A Gouda for the Teacher
Russell Smith sits up straight and pays attention to Neil Willman, iconic Australian cheese educator and consultant.
It’s fitting history that Neil Willman’s great, great grandfather James was convicted in Surrey England in 1829 for the theft of a cheese.
He was sent to Tasmania for 7 years where he married another convict and started the Willman lineage that lead to Neil who was born in Bendigo in 1953. The family soon moved north to a little town called Dingee where his parents set up a small dairy farm on 50 acres when Neil was two.
After four years the family moved to Rochester to a larger 145 acre dairy farm with some beef and sheep. The milk was typically for the time separated with the cream being sold to the local butter factory and the skim being fed to the Willman’s pigs.
Neil finished his schooling at Rochester high school before going to work for Murray Goulburn in 1971.
Due to a romantic distraction in his final high school year Neil’s results were not as good as he would have hoped so rather than follow a university path he applied for a place at Gilbert Chandler College to study Dairy science. The only way to get into the college was to be sponsored by a dairy factory. So with his fathers help he started at Murray Goulburn at Rochester in the butter room as moisture boy, doing butter moistures and butter salts. Neil then applied to Gilbert Chandler and after an initial knock back he eventually was offered a place. This was full time from March through to August during the “lay off” time in the dairy factories when dairy cows were being dried off and milk production low. So in the March of 1971 at the tender age of 18, being the youngest student on campus Neil began his association with Gilbert Chandler College.
He was also the least experienced student. While most of the other students had years of experience in the dairy industry Neil was effectively just out of school.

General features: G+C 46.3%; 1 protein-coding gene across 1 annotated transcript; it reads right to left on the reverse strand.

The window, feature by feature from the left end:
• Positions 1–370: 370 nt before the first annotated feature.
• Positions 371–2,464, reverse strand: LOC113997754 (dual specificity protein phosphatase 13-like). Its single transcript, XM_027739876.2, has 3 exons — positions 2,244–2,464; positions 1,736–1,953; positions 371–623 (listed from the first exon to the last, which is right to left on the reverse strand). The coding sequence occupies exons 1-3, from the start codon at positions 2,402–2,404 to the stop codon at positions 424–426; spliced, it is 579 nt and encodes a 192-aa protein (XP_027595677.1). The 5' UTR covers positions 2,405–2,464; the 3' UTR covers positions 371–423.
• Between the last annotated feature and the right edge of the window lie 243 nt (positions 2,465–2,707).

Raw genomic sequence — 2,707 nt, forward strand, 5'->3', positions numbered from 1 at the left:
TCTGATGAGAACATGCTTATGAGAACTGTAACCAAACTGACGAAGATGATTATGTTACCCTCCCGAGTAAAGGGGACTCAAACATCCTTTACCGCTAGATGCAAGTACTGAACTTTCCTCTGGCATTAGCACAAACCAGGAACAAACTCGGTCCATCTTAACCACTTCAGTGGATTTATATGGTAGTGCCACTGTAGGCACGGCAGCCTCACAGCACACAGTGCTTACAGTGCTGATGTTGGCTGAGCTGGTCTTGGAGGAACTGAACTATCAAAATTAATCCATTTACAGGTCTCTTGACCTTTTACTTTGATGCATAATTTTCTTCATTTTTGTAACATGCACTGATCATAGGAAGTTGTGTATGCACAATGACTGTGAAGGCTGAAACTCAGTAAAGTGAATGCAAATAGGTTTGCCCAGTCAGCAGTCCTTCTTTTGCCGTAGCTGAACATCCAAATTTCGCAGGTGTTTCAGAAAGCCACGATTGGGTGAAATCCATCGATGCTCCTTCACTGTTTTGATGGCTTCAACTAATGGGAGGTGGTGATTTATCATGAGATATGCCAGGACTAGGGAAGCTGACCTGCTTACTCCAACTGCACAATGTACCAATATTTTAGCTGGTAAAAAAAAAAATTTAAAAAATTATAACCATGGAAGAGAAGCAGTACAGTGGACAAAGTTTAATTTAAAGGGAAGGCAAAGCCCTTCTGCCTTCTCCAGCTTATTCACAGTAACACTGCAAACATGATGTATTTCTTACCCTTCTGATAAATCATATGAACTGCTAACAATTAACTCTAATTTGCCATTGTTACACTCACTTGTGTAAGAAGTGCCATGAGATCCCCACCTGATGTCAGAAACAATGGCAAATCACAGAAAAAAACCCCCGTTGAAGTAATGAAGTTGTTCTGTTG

Neil was determined not to repeat his mistakes of the final year of high school and with that in mind his application saw him dux at the end of his first year. An achievement he is very proud of to this day.
The added incentive for higher achievement was that only half of the students would be selected for the final third year of the diploma course.
At the end of the first year Neil returned to Rochester and through various positions became a butter maker.
After graduating Neil was thrust into the position of milk production supervisor at Rochester. A very senior position for one so young. At 20 years old he was the youngest person in his department with 35 employees under his supervision. Neil remembers it as a huge learning curve and a very demanding time working six days a week and on call 24 hours a day.
The college was known as the Gilbert Chandler Institute of Dairy Technology and was part of the Department of Agriculture.
During Neil’s diploma year a romance blossomed with a young technician working at the college and within a few months of graduating Neil and Carole were married. They then moved into the old hospital in Rochester. Carole being a Werribee that is were they were married.
Neil worked a further two years in the role of milk factory supervisor before applying for a job at Gilbert Chandler in the fermentation science section as a technical officer. His application was successful. This is 1975. Neil and Carole then moved to the Research farm living 100metres from the institute for 3-4 years. During this time they saved enough to buy a 5 acre block of land at Little River where they still live. This was 1979. Their daughter Tracey was 18 months old when they moved to Little River.
After two or three years as a technical officer Neil had the opportunity to become an extension officer visiting the speciality cheese makers for 12 months. This was Neils first contact with the speciality cheese makers who at that time were Italians and Greeks making fetta, mozzarella, romano, etc. This is 1978. These were the post war migrants wanting to replicate the cheeses of their homelands.
Neil says this was a wonderful time for him as he made many friends with these migrant families some enduring to this day. Companies such as Floridia and Pantalica still are run by the generation that Neil worked with.
At the end of Neil’s year as an extension officer the position of factory manager became vacant. Neil was initially not interested but when he was persuaded to apply he did so on the condition that he could turn it into a small commercial operation, which he did and ran very successfully for 7 years.